“The evil that the military leadership of the country brings must be stopped,” Prigozhin said on Friday, after claiming the defence ministry had launched strikes on Wagner bases.


Russia’s FSB security service responded by opening a criminal probe into calls to stage “an armed mutiny,” even though Prigozhin has assured Russians he was calling for “justice” and “not a coup”.



Prigozhin who accused the Russian military of trying to “steal” victories from Wagner and slammed Moscow’s “monstrous bureaucracy” for grinding progress on the ground, directly blamed Russian Defence Minister Sergei Shoigu and other senior officials for his fighters’ deaths, claiming Moscow had not provided sufficient ammunition.


The Wagner Group’s leader did not go after Putin in his tirade, instead alleging that for more than a year and over 350,000 casualties into the war, a large part of which Mr Prigozhin’s group is responsible for, the Russian president had been deceived by Mr Shoigu.


“The war was needed … so that Shoigu could become a Marshal, so that he could get a second Hero Star… the war wasn’t for demilitarising or de-Nazifying Ukraine. It was needed for an extra star,” Mr Prigozhin said on Telegram.


Unlike Russia’s generals, who have been criticised for shirking the battles, the stocky and bald Prigozhin regularly poses for pictures alongside mercenaries allegedly on the front lines.


In a military front already marked by confusion and mismanagement, Wagner’s turning on the Russian military leadership spells even further problems for the country’s war effort. The move could also affect the strength of Putin’s regime at home in terms of public support for the war effort. The mobilization of hundreds of thousands of young men has been heavily criticized since the war’s beginning. A Russian news agency reported that police forces were working to secure government buildings in Moscow early Saturday after news of Prigozhin’s statements broke.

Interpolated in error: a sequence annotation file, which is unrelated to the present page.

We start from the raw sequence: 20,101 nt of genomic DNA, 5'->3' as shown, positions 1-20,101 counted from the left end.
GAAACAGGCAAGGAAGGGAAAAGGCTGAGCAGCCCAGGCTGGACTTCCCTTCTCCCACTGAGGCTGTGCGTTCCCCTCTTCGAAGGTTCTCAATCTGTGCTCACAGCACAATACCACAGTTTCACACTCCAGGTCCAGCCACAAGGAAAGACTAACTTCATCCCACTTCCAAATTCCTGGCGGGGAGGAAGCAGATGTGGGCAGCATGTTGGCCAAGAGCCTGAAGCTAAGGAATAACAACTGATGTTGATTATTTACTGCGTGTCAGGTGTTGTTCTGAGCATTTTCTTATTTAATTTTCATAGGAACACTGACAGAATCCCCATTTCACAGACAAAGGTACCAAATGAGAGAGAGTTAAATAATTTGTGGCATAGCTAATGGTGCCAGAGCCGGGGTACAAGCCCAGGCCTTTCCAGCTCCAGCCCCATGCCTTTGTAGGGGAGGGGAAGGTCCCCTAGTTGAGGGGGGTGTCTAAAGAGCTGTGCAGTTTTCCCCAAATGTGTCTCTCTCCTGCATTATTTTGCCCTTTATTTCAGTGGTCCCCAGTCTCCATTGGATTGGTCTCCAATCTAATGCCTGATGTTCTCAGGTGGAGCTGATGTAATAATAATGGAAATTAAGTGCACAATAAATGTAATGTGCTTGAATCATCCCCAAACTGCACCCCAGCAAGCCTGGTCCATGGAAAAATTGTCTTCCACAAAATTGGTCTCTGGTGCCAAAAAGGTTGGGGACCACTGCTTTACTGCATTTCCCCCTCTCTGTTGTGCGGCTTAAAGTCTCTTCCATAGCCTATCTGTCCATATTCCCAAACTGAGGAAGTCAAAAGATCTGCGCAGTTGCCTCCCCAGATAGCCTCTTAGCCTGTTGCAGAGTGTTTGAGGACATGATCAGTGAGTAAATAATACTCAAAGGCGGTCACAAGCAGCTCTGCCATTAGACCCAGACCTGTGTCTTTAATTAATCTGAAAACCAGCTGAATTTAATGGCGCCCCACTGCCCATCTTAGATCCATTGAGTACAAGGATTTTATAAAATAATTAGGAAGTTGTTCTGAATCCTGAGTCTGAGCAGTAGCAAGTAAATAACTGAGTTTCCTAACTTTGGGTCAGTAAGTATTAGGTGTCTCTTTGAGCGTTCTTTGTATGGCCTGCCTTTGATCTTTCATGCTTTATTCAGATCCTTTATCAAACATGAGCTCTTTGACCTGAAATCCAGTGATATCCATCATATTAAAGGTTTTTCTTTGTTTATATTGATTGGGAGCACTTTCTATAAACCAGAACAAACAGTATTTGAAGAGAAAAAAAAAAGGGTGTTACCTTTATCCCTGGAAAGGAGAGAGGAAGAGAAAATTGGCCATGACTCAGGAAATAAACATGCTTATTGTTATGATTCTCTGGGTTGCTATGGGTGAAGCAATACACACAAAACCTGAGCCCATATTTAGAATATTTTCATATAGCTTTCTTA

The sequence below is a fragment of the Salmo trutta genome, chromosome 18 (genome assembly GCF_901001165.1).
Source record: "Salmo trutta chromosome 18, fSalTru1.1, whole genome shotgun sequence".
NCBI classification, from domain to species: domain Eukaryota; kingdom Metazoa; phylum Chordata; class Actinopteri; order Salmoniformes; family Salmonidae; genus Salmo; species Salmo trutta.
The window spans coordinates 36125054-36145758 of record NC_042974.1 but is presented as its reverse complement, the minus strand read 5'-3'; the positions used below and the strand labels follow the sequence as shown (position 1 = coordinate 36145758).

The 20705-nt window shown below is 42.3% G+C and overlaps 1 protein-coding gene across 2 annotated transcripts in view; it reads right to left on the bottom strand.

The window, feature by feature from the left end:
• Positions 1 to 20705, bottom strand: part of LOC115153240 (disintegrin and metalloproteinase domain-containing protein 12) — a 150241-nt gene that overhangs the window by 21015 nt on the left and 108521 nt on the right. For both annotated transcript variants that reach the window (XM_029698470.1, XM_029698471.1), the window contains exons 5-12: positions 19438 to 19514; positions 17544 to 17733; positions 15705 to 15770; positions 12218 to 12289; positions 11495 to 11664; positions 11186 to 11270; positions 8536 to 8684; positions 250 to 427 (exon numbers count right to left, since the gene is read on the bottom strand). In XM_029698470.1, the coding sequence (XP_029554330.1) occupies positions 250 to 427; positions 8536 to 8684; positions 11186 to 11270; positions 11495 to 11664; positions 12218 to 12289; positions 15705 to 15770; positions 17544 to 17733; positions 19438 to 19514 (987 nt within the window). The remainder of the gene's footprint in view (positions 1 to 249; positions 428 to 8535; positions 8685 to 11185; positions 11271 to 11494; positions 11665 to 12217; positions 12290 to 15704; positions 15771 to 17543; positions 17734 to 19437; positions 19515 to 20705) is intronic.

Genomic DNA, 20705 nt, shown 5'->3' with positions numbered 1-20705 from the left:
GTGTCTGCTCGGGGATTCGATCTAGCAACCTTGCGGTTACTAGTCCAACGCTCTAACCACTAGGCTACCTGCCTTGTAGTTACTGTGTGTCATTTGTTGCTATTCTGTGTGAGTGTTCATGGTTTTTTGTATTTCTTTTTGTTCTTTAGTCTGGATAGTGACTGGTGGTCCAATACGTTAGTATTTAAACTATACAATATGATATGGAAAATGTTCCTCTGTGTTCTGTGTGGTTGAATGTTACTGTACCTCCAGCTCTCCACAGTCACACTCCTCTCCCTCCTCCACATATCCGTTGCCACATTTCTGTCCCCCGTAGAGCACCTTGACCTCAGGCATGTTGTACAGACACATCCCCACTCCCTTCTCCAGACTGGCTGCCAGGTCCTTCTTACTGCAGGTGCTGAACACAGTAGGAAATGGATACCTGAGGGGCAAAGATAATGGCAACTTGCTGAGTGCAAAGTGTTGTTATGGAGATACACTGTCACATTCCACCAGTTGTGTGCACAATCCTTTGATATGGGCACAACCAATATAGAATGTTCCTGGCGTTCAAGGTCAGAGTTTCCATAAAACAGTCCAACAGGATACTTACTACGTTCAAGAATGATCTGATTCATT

American officials are closely watching the situation, according to the NSC. Ukraine is conducting a counter-offensive against Russian forces. With funding for future American aid to the country in question, a successful Ukrainian offensive against the Russians could help boost U.S. domestic support for the war.



Before the recent faceoff with Russian officials, Prigozhin toured Russian prisons to recruit Wagner fighters, offering to pardon their crimes if they served a half-month tour on the Ukrainian front lines.


In May, he boasted in an interview that he recruited 50,000 fighters, about 10,000 of which were killed during the grueling and bloody capture of the city of Bakhmut. The city has been Russia’s only major advance since the start of the war.


Nearly half of the 20,000 Russian soldiers killed in Ukraine since December have been Wagner’s troops in Bakhmut. The US estimates Wagner had about 50,000 personnel fighting in Ukraine, including 10,000 contractors and 40,000 convicts. It is also speculated that Wagner Group is spending about $100 million a month fighting in Ukraine.


With Russian presidential elections coming in 2024, many had speculated that Prigozhin would be Putin’s successor, should the longtime leader choose not to run for reelection.